Several sample grammars are shown. For the most part, they follow the notation from the book. The differences are:

- Obviously, the grammars are in Lisp notation.
- The symbol
`$w`on the left-hand side of a lexical rule stands for the word itself on the right-hand side. This allows you to put multiple lexical entries on one line. - The grammar can specify a list of
`:unknown-word-cats`. That means that when an unknown word is encountered in the input, it is assumed to be one of these categories.

**chart-parse.lisp**Chart Parser with Unification Augmentation

**grammars.lisp**Definition of Lexicons and Grammars: E0, E1, E2

**grammar** *type* (lexicon
rules
start-symbol
categories-for
rewrites-for
unknown-word-cats)

A grammar for a chart parser has rules indexed by word and LHS.

***grammar*** *variable*

The currently used grammar. Defining a new grammar changes this, or you can set it yourself.

**rule-lhs** *function* (rule)

The left hand side.

**rule-rhs** *function* (rule)

The right-hand side.

**chart** *type* (ends-at)

A chart has a vector that holds the edges that end at vertex i.

**edge** *type* (start
end
lhs
found
remains
bindings)

An edge represents a dotted rule instance. In the edge [i, j, L -> F . R], i is the start, j is the end, L is the lhs, (F) is found, and (R) remains.

**chart-parse** *function* (words
&optional
*grammar*)

See if the string of words can be parsed by the grammar. (See page 702.)

**scanner** *function* (j
word
chart)

Add edges everywhere WORD is expected.

**predictor** *function* (edge
chart)

Add edges saying what we expect to see here.

**completer** *function* (edge
chart)

Use this edge to extend any edges in the chart.

**add-edge** *function* (edge
chart
&optional
reason)

Put edge into chart, and complete or predict as appropriate.

**chart-parses** *function* (words
&optional
*grammar*)

See if the string of words can be parsed by the grammar. If it can, look into the chart and pull out complete spanning strings.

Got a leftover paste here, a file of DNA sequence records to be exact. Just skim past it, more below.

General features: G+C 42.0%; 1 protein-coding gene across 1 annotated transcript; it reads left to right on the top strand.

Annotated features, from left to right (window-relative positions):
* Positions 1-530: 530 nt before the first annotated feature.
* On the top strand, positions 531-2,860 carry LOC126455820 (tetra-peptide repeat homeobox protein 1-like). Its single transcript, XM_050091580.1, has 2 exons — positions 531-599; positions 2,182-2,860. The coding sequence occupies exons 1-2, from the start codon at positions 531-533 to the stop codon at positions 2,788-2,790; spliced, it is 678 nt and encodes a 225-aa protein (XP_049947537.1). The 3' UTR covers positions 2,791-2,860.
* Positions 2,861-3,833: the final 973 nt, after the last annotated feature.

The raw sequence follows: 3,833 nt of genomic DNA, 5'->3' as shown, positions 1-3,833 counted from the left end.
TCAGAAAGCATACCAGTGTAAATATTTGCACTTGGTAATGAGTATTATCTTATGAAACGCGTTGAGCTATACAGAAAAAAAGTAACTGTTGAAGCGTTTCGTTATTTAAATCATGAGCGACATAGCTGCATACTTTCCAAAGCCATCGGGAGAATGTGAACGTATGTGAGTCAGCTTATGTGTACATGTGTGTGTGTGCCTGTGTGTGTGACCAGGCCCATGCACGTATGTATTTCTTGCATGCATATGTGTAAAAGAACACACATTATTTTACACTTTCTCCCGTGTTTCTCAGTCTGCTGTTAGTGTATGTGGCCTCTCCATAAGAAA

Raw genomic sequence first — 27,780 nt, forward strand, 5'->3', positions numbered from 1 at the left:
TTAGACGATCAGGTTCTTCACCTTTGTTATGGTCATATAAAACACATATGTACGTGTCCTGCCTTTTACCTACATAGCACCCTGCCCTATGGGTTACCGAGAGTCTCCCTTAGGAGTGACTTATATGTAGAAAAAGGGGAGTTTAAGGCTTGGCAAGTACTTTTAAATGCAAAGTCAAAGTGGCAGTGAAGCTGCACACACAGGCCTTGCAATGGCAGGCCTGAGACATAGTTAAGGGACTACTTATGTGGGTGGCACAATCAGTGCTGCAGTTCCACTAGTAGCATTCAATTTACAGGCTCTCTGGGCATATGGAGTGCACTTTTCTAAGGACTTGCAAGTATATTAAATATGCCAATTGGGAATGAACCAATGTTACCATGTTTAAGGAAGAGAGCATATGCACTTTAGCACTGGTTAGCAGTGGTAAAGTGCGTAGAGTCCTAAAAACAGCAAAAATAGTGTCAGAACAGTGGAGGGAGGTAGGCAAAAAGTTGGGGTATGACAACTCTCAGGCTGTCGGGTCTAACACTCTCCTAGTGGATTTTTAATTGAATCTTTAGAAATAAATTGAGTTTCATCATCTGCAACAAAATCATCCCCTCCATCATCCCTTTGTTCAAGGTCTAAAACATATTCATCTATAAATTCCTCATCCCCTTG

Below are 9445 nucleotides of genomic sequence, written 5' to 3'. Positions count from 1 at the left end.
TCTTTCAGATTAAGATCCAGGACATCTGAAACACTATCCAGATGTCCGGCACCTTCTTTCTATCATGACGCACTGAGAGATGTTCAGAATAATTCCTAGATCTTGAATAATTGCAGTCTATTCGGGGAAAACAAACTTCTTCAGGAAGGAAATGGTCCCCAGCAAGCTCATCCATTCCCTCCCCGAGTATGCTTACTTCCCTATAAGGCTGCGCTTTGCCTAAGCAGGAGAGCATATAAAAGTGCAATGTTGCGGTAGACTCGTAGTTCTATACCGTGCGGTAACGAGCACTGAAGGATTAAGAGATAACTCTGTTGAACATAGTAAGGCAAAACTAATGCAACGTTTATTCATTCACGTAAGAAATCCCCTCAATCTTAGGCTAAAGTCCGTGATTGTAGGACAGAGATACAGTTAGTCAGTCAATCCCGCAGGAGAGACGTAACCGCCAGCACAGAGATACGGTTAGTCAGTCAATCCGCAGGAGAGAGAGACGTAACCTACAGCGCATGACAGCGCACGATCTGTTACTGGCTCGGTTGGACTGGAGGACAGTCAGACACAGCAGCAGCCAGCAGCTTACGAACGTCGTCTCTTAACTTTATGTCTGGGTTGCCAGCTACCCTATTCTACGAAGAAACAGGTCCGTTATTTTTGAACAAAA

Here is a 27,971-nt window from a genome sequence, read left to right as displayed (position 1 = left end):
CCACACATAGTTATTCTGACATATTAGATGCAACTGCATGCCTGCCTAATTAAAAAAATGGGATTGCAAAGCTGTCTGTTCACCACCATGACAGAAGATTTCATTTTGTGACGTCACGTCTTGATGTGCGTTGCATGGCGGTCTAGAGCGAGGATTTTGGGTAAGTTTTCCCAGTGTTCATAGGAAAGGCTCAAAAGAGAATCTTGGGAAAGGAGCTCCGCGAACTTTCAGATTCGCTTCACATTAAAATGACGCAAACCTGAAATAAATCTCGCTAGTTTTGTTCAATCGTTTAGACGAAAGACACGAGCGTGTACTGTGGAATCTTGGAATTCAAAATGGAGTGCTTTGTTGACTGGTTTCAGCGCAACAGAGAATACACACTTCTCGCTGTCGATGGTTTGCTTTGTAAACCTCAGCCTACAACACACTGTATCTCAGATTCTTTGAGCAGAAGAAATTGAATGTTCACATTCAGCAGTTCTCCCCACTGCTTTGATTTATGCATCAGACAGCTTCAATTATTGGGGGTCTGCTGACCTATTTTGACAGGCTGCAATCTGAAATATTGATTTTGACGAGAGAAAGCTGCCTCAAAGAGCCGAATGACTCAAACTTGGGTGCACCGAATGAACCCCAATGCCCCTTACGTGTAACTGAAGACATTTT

**meanings** *function* (words
&optional
*grammar*)

Parse words, then pick out the semantics of each parse. Assumes the semantics will be the last element of the LHS.

**spanning-edges** *function* (chart)

Find the edges that span the chart and form the start symbol.

**edge->tree** *function* (edge)

Convert an edge into a parse tree by including its FOUND parts.

**edge** *function* (start
end
lhs
found
remains
&optional
bindings)

Construct a new edge.

**grammar** *function* (&rest
args)

Take a list of rules, index them to form a grammar for chart-parse.

**rewrites-for** *function* (lhs
grammar)

Find the rules in grammar with LHS as the left hand side.

**categories-for** *function* (word
grammar)

Find what categories this word can be. For unknown words, use the grammar's unknown-word-cats field

**edge-expects** *function* (edge)

What does the edge expect next in order to be extended?

**lhs-op** *function* (edge)

Left hand side of an edge's category

**complete?** *function* (edge)

An edge is complete if it has no remaining constituents.

**edge-equal** *function* (edge1
edge2)

Are two edges the same, up to renaming of the parts with variables?

**handle-augmentation** *method* ((grammar
grammar)
edge)

There are two things to do: (1) When we start a new edge, rename vars. (2) When an edge is complete, substitute the bindings into the lhs.

**print-structure** *method* ((e
edge)
stream)

***e0*** *variable*

Lexicon and grammar for E_{0}in Figures 22.5, 22.6, page 665.

***e1*** *variable*

Lexicon and grammar for E_{1}in Figure 22.10, page 670.

***e2*** *variable*

Lexicon and grammar for E_{2}in Figure 22.19, page 680.

***arithmetic-grammar*** *variable*

A grammar of arithmetic expressions, with semantics, from Figure 22.13, page 673.

***figure23.4*** *variable*

A grammar that, with debugging on, produces output similar to that on page 700, Figure 23.4. The differences are: (1) Scanner does two steps in the book; here those steps are broken into Scanner and Completer. (2) Some 'irrelevant' edges were ommitted from Figure 23.4

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